The other day I attended my lovely nephew Julian’s high school graduation.
Ah, the joys of graduation! Where graduates wait in long lines, sit for hours on uncomfortable chairs, get sunburn, and listen to (mostly) boring speakers someone else chose. All to hear their name read amid hundreds of others, walk across a stage, and get a blank diploma (the real one is mailed later).
And there’s more — your loved ones enjoy the same multi-hour experience, except they get to watch your fleeting stage walk from uncomfortable chairs a long way away!
A graduation is an Elementary Meeting: a social event that consists of obligatory, tacitly agreed series of actions performed by those taking part. I’ve written about the power of Elementary Meetings to create original event designs — but some Elementary Meetings are poorly designed by today’s standards. Because they are a historic piece of our culture, we tend not to critically evaluate or rethink them. Instead we take for granted and put up with the ritual one more time.
I love David Adler‘s creativity, support, drive, ingenuity, and enthusiasm. The first time I met him—at the premier EventCamp in 2010—he immediately purchased my just-published book, sight unseen. The following year, David was kind enough to honor me in his flagship publication BizBash as one of the most innovative event professionals. Whenever I’ve had the pleasure of meeting David (not often enough!) he has proved to be a continual source of great ideas and encouragement, as well as a masterful conversationalist.
However, one recurring theme in David’s magazine irritates me, because it perpetuates a common misconception in the events industry.
BizBash consistently uses the term “event design” to mean “visual design”
As an example, consider the 2016 Design Issue. The cover proclaims “What’s Next in Event Design?”
The sixty pages of this issue concentrate exclusively on visual and F&B ideas and treatments. While its article “8 Fresh Faces of Event Design 2016” says it is about “industry newbies who dream up and create an event’s visuals as opposed to those that handle the logistics like a planner”, this really misses the point.
Event process design determines the logistics and visuals we use. Logistics and visuals are secondary issues that support the primary design choices we make.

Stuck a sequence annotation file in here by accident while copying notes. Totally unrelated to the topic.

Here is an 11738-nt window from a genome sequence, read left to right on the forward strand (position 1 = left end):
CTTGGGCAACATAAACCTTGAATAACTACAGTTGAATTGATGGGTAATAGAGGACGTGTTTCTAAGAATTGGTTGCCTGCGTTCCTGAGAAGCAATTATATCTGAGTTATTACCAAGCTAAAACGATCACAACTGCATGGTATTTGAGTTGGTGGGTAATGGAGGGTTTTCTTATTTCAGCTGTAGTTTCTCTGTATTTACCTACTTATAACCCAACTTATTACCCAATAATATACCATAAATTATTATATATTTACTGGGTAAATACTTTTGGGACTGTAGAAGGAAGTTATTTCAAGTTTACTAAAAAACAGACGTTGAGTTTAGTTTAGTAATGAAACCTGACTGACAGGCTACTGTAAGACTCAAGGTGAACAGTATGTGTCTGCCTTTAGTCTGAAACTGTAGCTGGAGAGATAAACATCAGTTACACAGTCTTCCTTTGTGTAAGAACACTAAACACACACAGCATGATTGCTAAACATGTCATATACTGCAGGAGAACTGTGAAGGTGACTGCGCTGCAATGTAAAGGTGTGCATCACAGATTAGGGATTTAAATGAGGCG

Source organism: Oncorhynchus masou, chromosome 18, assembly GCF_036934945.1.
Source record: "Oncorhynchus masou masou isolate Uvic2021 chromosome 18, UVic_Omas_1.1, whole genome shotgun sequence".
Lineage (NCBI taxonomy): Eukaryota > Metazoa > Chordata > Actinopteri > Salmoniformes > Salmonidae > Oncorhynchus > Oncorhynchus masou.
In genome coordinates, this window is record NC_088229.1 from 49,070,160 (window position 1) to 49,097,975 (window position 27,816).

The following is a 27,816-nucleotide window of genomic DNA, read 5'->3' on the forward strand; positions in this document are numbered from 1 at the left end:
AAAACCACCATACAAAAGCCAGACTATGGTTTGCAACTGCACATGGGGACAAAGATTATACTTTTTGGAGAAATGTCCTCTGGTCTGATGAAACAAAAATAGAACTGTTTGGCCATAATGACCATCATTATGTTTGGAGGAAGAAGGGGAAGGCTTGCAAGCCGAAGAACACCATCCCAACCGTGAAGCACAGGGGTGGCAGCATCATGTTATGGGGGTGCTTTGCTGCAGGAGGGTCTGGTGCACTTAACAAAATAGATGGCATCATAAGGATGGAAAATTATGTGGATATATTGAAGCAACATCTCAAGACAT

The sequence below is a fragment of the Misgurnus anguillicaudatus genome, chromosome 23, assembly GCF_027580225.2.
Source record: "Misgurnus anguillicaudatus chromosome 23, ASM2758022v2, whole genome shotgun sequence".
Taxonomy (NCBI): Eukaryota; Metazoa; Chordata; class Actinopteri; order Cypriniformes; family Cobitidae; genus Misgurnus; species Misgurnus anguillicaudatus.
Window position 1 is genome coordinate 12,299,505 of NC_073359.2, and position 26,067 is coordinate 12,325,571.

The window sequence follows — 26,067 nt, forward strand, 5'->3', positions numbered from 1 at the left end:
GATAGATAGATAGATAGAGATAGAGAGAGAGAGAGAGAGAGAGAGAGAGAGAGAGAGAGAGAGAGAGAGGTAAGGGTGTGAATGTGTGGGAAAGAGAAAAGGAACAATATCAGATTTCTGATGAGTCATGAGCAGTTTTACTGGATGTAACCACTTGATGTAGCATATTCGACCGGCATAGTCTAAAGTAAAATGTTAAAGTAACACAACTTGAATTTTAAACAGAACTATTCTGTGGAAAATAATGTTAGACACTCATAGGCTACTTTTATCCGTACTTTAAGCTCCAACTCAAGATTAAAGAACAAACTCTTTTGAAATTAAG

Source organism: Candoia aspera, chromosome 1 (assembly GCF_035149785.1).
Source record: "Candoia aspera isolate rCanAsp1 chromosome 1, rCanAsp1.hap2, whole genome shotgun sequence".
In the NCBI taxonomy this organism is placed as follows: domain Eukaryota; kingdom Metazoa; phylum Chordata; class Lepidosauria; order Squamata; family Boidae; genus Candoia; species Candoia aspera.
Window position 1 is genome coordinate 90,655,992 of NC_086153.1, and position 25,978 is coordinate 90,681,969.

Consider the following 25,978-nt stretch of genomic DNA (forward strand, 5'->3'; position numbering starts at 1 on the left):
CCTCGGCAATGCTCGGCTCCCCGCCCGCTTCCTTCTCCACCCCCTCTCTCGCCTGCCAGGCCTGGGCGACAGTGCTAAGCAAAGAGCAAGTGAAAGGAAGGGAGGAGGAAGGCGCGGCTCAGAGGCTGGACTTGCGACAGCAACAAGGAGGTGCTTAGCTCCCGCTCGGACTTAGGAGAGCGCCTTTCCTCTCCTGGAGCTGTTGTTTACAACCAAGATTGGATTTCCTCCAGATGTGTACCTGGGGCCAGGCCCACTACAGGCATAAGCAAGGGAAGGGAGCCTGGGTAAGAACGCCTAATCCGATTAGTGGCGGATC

First decide what your event is designed to do—what you want to happen during it. Then determine appropriate logistics and visuals that support and enhance the process design.
There is nothing in the 2016 BizBash Design Issue that explores the heart of event design. Namely, what will happen at the event? As I’ve written elsewhere, we are so steeped in traditional process rituals that society has used for hundreds of years—lectures, weddings, business meetings, galas, shows, etc.—that we don’t question their continued use. These forms are essentially invisible to us and previous generations because they have been at the heart of social and professional culture for so long.
But when someone takes time to reexamine these unquestioned forms, startling change becomes possible. Here are three examples:
Finally, my own contribution. Re-imagining a conference as a participant-driven and participation-rich event, rather than a set of lectures, increases effective learning, participant connection, and individual and organizational change outcomes far above what’s possible at traditional passive broadcast-style meetings.
Prolonging the misconception, as BizBash implicitly does, that meeting design is principally about sensory design is slowing the adoption of fundamental and innovative process design improvements that can significantly improve our meetings. Instead, let’s broaden our conceptions of what meeting design is. Our work and industry will be the better for it—and our clients will appreciate the results!
I’ve just returned from a wonderful 48-hour whirlwind of experiments and play with 30 meeting designers in Utrecht, The Netherlands. We came from Europe, South America, Slovakia, and the U.S. (me) to learn, share, and connect at the first Meeting Design Practicum, hosted by Eric de Groot and his merry gang. Here are nine learnings from the first Meeting Design Practicum.
Similar in spirit to the many EventCamps held around the world since 2010, the Practicum was a safe place for event professionals to experiment with techniques, approaches, ideas, and formats without the obligation and pressure of a “successful” outcome for a paying client. We met informally at an ancient Dutch fort, cooked meals together, did our own housekeeping, and quickly built an intimate community with connections that will continue to reverberate into the future.
I can’t give a complete survey of everything that happened at the Practicum. For one thing, I couldn’t attend every Practicum session because we often had to choose between simultaneous sessions. In addition, some of the important take-aways were already familiar to me, so I don’t include them here. Rather, I’ll share new insights that I made an impression on me during our three days together. I apologize for not attributing them to specific people; suffice it to say that every single participant brought important insights and contributions to our gathering.
One of the great concepts Eric & Mike van der Vijver introduced in Into The Heart of Meetings was that of modeling portions or an entire event on the familiar format of what they call Elementary Meetings—such as weddings, legal trials, birth celebrations, etc. The Practicum provided several examples of this.
Our journey through the event was mapped onto a large wall “tree”, with our influences mapped onto the roots at the start. We added our learnings from the Meeting Design Practicum as leaves to the branches as the Practicum progressed.